And most emotions are about defense.
Emotional design is dangerous. It is tricky to master this language but it is more powerful than words. For good and for bad. Playing with emotions is like playing with fire.
It is not about "like" (especially not about Facebook-style "like"). It is about love and hate.
Emotional design is selective. You will inspire someone, you will anger someone other and many people will filter out your attempts. Emotions consume energy. A lot of people are afraid of it.
Kids of previous epochs were surrounded by living subjects. They learned from adults and other kids, they played with animals. Old toys were simple and honest. Anyone could recognize them from living things, even if they were moving and speaking. A curious kid could break and disassemble them to understand and possibly to repair later.
Modern kids communicate through social networks, they delegate their conflicts to specific adults, they have the whole day loaded with dumb animation and flashy computer games, they learn from television, communicate with avatars. If they attempt to understand the construction of their toys and electronic devices and try to disassemble them, these things simply die.
Modern people live in the world of magic. They do not understand internal mechanisms, they cannot distinguish live and mechanic objects, they cannot read emotions and they cannot produce them. At least in the right way.
Maybe this is not the situation today. But this is definitely the near future.
It is possible to change the world with emotional design? It is possible to make a software program, a web portal or a mobile application fully alive? Not probably. But it is worth to try.
This is a bad English but a good term.
You can switch on emotions with colors, graphic compositions and images of nature.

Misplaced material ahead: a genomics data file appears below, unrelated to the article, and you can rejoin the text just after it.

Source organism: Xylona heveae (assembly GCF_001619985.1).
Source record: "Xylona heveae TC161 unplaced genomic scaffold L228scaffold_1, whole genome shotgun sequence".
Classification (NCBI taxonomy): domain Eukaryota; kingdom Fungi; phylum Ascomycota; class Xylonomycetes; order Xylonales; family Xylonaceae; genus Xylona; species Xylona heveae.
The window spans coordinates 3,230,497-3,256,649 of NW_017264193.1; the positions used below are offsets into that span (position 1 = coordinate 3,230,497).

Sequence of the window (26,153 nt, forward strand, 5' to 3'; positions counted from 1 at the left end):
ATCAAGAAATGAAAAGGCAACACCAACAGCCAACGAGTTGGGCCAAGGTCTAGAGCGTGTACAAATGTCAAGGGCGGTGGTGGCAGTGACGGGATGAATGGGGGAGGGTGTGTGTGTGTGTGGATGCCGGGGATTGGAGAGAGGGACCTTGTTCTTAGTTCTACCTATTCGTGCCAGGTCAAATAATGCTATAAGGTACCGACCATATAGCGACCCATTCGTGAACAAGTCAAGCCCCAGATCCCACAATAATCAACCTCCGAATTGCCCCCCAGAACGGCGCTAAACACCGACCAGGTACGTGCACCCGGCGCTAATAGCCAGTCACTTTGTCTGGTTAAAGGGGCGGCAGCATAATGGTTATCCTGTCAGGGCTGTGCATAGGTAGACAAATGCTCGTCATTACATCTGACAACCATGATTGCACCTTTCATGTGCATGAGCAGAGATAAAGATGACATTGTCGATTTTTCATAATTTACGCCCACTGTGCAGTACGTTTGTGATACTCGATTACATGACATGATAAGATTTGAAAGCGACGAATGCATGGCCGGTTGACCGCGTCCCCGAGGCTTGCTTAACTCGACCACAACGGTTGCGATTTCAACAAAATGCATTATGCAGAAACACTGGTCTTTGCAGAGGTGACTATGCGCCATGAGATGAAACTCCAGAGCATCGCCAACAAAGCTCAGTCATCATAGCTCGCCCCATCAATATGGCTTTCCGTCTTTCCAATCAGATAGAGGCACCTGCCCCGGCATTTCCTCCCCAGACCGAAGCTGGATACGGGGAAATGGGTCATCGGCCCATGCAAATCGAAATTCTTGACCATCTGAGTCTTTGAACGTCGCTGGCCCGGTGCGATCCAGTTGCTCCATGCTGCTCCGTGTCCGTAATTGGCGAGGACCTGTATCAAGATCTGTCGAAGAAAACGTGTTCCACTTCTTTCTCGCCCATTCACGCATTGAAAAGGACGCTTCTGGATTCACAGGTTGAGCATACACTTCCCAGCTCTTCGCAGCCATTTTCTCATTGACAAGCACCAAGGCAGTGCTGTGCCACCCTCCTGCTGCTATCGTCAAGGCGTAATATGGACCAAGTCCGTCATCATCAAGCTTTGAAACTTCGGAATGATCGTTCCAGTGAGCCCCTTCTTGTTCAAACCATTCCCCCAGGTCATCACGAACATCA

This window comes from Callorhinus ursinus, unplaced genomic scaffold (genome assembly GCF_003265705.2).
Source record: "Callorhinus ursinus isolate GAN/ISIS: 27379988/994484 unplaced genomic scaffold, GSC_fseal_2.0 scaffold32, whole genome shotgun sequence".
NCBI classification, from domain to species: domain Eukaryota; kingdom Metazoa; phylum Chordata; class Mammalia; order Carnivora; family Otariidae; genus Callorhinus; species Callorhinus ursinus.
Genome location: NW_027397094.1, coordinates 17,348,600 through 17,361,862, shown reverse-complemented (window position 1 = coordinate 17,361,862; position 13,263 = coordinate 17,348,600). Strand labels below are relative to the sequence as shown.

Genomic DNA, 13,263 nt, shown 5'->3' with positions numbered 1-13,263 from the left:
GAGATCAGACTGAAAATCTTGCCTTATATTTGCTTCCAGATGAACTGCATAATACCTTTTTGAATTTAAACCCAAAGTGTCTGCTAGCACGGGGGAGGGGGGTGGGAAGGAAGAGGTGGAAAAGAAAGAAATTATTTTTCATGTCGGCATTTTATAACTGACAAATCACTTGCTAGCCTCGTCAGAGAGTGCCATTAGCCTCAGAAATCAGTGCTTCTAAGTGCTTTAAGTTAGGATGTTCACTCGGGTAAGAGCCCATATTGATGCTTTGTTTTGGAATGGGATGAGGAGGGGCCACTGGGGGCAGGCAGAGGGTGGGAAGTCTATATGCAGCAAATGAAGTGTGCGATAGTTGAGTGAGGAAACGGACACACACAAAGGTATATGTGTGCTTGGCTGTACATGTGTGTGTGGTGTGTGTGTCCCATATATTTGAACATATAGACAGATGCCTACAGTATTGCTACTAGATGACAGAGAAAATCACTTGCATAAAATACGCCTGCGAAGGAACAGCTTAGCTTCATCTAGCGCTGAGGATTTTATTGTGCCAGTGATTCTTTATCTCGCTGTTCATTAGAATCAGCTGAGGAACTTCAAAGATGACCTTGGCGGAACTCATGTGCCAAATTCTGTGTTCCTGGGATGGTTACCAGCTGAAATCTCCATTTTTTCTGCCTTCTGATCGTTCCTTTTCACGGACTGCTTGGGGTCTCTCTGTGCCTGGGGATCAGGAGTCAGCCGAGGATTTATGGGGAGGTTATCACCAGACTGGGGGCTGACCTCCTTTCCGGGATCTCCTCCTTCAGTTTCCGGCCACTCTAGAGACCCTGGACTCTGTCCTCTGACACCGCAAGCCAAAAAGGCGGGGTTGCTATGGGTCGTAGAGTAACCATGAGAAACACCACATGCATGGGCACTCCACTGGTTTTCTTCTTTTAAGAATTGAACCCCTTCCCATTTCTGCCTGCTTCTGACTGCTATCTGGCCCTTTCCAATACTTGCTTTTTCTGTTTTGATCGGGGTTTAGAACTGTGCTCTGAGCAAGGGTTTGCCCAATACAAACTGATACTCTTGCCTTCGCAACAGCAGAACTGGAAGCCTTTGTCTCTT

Theoretically this is possible but in most cases you will fail. Viewer response would be too generic, too imprecise and too weak.
To produce emotions you need living objects. For computer systems you need humans and semi-humans. Cats are nice and amusing but they do not claim to be intellectual.
It is possible to simulate intellect in a software or in an electronic device but this is extremely difficult. Let us consider not a "living soul" of a software but a persona behind it. Note, I use here the term "persona" (lat. mask) from usability.
Like the persons behind avatars in social networks these are real people or artificial characters communicating with our audience.
For instance, if you blame MS Word you address your complaints to Bill Gates. If you adore iPhone, you pray to Stive Jobs. (OK! New Apple products do not have Stive behind them. And you can see the signs of degradation.)
Most companies especially in the "old economy" fail to create "a face" of their products and their services. But most customers do this humanisation. They may connect a company or a product to a real person or imagine someone very vaguely. They connect emotionally not with a web page, not with a flashy smartphone design, not with a set of menus and dialog windows but with people.